¶ 24. The cases cited by plaintiffs do not compel a contrary result. Plaintiffs assert that, as in Greenberg, the historical use of the easement should constitute its reasonable use. As discussed above, however, the use of an easement can change over time to reflect modern developments. Moreover, it is not clear that the discussion in Greenberg on which plaintiffs rely involved an easement. In Greenberg, the Court was asked to determine whether a landowner had wrongfully interfered with an adjacent landowner's use of “land in common” by allowing large trucks to obstruct the common area, which had historically been used for parking. The trial court determined that the reasonable use of the property was for parking and the plaintiff did not challenge this finding on appeal. Greenberg, 145 Vt. at 116, 484 A.2d at 918. We upheld the trial court's conclusion that the plaintiffs' use of the common land constituted “an undue interference with the parties' reciprocal rights, as defined by the parties' long usage.” Id. We analogized to easements, and specifically, the requirement that “no use may be made of [a] right of way, different from that established at the time of its creation, so as to burden the servient estate to a greater extent than was contemplated at the time of the grant.” Id. (quotations omitted). In the instant case, as discussed above, we agree with the trial court that the use of automobiles on the right-of-way would not burden the estate to a greater extent than was contemplated at the time of the grant. The purpose of the right-of-way was to provide access to the land that lay beyond it, and the use of automobiles to traverse the route is consistent with that purpose.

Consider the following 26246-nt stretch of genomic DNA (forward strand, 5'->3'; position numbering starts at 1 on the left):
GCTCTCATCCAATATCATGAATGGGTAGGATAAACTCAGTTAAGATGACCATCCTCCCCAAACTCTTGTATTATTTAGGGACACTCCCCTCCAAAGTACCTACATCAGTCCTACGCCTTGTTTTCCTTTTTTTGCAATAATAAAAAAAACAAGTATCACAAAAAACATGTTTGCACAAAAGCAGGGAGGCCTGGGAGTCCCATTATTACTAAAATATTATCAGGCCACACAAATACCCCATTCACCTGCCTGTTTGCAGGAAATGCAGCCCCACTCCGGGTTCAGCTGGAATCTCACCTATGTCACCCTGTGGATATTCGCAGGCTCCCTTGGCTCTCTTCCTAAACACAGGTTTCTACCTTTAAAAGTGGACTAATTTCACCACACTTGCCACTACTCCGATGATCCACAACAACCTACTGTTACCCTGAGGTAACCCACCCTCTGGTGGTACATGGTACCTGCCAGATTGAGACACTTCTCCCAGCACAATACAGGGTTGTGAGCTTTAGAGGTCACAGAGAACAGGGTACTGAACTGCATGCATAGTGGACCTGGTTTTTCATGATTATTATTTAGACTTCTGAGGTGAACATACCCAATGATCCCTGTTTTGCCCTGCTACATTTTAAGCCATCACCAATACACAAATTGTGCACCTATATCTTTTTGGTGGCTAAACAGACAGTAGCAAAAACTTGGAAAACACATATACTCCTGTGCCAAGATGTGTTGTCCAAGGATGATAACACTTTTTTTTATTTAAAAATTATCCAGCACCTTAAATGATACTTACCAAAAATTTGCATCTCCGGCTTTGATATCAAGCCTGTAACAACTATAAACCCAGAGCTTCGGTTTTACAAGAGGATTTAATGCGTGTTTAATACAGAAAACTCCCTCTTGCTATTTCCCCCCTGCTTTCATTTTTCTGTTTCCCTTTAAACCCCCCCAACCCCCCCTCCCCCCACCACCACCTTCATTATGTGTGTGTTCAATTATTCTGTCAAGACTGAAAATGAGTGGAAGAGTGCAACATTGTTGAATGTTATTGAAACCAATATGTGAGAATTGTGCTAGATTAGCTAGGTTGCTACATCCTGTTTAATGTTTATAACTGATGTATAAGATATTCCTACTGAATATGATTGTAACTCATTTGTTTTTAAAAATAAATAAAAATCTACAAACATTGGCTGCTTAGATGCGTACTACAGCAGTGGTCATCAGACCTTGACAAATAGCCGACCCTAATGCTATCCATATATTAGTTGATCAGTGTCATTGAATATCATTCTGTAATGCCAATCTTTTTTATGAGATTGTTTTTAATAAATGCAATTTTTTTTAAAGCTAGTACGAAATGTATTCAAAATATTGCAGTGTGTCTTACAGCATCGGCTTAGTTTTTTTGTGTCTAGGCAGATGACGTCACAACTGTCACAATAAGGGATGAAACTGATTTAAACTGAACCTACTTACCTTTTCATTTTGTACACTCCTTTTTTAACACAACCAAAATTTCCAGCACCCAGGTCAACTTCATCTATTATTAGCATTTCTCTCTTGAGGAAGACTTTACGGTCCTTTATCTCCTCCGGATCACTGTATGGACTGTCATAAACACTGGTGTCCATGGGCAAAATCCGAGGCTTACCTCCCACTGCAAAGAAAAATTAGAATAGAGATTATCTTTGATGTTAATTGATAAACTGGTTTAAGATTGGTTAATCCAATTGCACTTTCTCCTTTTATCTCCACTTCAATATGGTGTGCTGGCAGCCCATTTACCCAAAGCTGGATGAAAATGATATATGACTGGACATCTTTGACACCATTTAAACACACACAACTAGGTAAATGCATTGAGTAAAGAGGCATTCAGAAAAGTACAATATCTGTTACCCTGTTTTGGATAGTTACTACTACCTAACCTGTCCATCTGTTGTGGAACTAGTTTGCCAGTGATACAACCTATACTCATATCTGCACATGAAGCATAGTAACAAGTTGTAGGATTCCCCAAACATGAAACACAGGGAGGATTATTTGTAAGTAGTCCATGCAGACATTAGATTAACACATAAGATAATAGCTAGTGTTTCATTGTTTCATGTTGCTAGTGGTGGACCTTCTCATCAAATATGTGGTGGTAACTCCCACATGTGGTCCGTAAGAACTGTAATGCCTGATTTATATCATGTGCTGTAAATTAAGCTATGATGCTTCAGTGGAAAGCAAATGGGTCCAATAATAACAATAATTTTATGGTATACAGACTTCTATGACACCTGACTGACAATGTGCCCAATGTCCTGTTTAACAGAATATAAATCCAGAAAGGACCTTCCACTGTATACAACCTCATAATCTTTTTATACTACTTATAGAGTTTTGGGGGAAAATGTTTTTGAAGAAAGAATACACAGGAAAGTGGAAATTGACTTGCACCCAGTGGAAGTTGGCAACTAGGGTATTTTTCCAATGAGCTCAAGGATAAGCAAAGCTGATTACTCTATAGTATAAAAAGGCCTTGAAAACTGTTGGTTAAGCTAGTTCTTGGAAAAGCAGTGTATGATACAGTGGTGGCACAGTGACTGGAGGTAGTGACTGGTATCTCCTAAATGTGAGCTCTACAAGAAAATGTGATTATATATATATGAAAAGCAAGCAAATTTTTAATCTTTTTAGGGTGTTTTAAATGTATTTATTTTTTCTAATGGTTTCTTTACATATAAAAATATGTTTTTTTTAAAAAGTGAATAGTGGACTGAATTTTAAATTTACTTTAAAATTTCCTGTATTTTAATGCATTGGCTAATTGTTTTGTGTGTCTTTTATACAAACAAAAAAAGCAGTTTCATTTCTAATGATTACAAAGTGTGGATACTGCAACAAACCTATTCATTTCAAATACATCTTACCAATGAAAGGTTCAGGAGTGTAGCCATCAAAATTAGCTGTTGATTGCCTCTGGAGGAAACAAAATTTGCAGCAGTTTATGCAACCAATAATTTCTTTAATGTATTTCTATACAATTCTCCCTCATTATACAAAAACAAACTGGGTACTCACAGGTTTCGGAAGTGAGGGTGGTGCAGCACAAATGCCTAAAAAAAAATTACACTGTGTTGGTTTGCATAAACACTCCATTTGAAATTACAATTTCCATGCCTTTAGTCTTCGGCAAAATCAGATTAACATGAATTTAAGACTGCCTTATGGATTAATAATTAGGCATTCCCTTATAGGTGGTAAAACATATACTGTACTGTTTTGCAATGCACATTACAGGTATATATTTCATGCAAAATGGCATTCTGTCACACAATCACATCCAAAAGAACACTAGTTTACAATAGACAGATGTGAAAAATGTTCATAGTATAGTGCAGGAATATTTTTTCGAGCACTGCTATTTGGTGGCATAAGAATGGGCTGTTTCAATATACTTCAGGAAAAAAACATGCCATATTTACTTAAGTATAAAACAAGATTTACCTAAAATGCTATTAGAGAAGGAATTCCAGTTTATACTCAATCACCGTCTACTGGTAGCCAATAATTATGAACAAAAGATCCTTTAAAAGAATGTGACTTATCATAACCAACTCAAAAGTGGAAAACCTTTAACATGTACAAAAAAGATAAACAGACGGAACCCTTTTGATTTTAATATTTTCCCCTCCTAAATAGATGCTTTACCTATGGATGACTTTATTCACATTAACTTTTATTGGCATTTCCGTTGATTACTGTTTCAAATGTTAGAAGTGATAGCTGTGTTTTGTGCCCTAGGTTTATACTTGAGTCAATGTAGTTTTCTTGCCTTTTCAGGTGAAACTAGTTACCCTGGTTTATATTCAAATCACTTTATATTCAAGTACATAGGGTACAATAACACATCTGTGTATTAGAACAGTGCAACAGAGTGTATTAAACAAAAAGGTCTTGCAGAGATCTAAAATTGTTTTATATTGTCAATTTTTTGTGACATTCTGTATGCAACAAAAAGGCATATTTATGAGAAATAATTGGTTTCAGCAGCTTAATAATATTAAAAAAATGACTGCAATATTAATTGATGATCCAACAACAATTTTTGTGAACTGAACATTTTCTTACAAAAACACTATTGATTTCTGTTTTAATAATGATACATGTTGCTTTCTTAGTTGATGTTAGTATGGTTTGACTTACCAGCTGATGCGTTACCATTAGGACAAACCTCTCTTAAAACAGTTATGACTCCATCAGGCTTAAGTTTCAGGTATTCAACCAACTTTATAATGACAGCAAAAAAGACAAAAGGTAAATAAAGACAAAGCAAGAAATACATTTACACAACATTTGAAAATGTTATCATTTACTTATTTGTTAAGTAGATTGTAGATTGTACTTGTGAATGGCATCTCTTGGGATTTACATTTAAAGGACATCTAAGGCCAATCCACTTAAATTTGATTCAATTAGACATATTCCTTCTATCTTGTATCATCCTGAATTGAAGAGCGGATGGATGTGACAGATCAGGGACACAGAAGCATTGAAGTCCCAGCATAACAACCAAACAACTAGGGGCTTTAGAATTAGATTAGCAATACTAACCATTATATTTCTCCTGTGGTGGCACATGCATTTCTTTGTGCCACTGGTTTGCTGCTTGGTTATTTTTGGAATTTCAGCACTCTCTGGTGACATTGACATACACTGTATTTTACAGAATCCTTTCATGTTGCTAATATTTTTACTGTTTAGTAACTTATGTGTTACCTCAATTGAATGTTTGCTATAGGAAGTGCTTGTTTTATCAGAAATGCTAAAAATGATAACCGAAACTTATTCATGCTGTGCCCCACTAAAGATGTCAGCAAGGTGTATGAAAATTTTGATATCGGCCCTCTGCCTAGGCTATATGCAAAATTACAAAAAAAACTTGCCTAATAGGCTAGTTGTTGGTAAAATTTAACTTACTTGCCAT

¶ 25. Plaintiffs' reliance on Dennis v. French, 135 Vt. 77, 80, 369 A.2d 1386, 1388 (1977), is equally unavailing. Plaintiffs assert that, as in French, a departure from an easement's previous use unquestionably constitutes an additional burden on the servient estate. The French case involved the scope of a prescriptive easement, not an express easement, and the use to which a prescriptive easement may be put necessarily depends on past use. See id. (“The extent of the presumed right is determined by the user, upon which is founded the presumed grant; the right granted being only co-extensive with the right enjoyed.”); see also Gutcheon v. Becton, 585 A.2d 818, 822 (Me.1991) (“Unlike an express easement, whose terms can usually be ascertained from the creating instrument, the permissible uses of an easement acquired by prescription are necessarily defined by the use of the servient land during the prescriptive period.”). In French, plaintiffs acquired a prescriptive right of user over a roadway for certain discrete purposes based on their past use of the property. We concluded that plaintiffs were not entitled to make a different use of the roadway because it would increase the burden on the servient estate and it would extend the right acquired by plaintiffs' prior use of the property. French, 135 Vt. at 80, 369 A.2d at 1388. Thus, French does not support plaintiffs' assertion that the reasonable use of the right-of-way at issue here depends on its historical use. Cf. Nelson, 113 Vt. at 172, 32 A.2d at 146 (holding that one who possesses deeded easement need not use the easement to maintain his title, and easement cannot be extinguished from nonuser alone). Moreover, as previously discussed, we agree with the trial court that the use of automobiles on the lane is consistent with the easement's purpose. We find no error in the trial court's interpretation of the deed.